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The drooping of one side of the face, slurred speech and numbness on one side of the body – these are but some of the classic symptoms of a stroke. Such attacks occur without warning – blood supply to a part of the brain is suddenly cut off or severely reduced, causing brain cells to die off – and may be lethal. According to the Ministry of Health, strokes are the fourth leading cause of death (behind cancer, heart disease and pneumonia) in Singapore. Start saving yourself from becoming a stroke stat with these simple tips.
1. Eat more leafy greens
… or whole grains, pumpkin seeds, coffee and nuts – because they are rich in magnesium. The mineral may help to regulate blood pressure and ward off stroke, say experts. A bonus: You can also beat migraines when you’ve adequate magnesium in your diet.
2. Enhance your sleep
Find your preferred method of enhancing your sleep, be it having a glass of warm milk, or even lighting a jasmine-scented candle before bedtime. Insufficient, or restless, sleep ups your odds of a stroke. Men who lit a jasmine-scented candle for just one minute before bed fell asleep faster, tossed and turned less, and felt more refreshed in the morning than those who didn’t inhale the aroma, report scientists at Wheeling Jesuit University in the US.
3. Soak your toothbrush in antiseptic mouthwash
The bacteria living on your toothbush can also cause thickening of the heart’s carotid arteries, a precursor to strokes, says researchers at Columbia University and the University of Minnesota. So, submerge your toothbrush’s bristles in a glass of antiseptic mouth rinse after brushing. Researchers at Lackland Air Force Base in San Antonio found that 100 per cent of Candida albicans (a yeast-like fungus responsible for oral disease) were neutralised 105 minutes after submersion.
4. Use a hands-free set
Use a hands-free headset or alternate the ear you hold the phone to with every call: Holding the phone between your head and shoulder raises your risk of spinal-nerve compression and even a “mini stroke”, reports the journal Neurology. A 43-year-old Frenchman suffered a stroke after taking an hour-long call by cradling the phone, says the report. He had ruptured the artery that supplies the brain and eyes with blood. Yes, that unfortunate guy may be an anomaly. But why not make use of readily-available technology to reduce the risk of stroke?
5. Drink milk daily
Drinking two to three glasses of milk a day, whether it’s skim or whole, lowers the likelihood of stroke – a finding confirmed by British scientists. If you’re dieting, the lower-fat option is an easier way to save calories. If you want to ward off stroke – and build muscle – go for whole milk. Scientists at the University of Texas found that whole milk boosts muscle-protein synthesis.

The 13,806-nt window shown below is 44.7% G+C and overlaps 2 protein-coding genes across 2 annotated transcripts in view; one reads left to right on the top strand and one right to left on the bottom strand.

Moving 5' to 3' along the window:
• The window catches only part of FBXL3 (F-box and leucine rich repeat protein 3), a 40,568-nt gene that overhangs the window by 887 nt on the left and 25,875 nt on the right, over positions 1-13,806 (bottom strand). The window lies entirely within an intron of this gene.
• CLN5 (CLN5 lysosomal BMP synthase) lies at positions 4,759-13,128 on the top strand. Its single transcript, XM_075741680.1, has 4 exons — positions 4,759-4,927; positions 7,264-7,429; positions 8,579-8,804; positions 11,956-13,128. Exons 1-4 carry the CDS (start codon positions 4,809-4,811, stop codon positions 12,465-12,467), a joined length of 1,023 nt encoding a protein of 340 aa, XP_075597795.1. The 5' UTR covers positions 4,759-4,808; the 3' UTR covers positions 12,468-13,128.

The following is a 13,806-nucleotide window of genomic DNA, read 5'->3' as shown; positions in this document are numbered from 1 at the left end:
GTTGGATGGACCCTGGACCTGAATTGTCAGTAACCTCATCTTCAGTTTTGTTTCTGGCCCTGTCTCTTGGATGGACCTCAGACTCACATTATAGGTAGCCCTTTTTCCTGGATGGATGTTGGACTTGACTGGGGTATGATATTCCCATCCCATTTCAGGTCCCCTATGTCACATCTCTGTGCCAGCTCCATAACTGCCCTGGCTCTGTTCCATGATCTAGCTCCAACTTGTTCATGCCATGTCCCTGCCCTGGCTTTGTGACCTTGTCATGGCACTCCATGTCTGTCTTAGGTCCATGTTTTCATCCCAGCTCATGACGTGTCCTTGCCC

6. Eat more salmon
People who eat fatty fish, such as salmon, three or more times a week have a 27 per cent lower chance of developing brain lesions associated with stroke and cognitive decline, say researchers in Cincinnati in the US. Salmon also contains the brain-balm omega 3s – which helps tame your neurotic tendencies.
7. Control your temper
Men who frequently express anger are twice as likely to have a stroke than those who control their temper, according to the journal Stroke. Can’t control your rage? Soothe it with fish oil. It’s packed with DHA, which the US National Institute of Health found aggressive men are short of.
8. Quit smoking
Quit, and within 15 years, your risk of stroke and heart attack is equal to a person who has never smoked, says JoAnn Taylor, Deputy Director, Substance Abuse, Adult Health Division from the Health Promotion Board. Yes, 15 years is a long wait. But the benefits of quitting are immediate and obvious: “Within eight hours, the carbon monoxide level drops in your body and the oxygen level in your blood increases to normal. Within two days, your chance of a heart attack decreases and within three days, you feel more energised and breathing becomes easier,” adds Taylor.
9. Get your eyes checked regularly
Your eyes are windows – to the present state of your body. So even if your vision is fine, have your eyes checked regularly. Plaque from a clogged carotied artery can break off and travel to your retinal blood vessels – a warning sign that you’re at risk of a stroke, says Dr Kimberly Cockerham, an associate professor of ophthalmology. Your eye specialist will be able to point out such a risk quickly.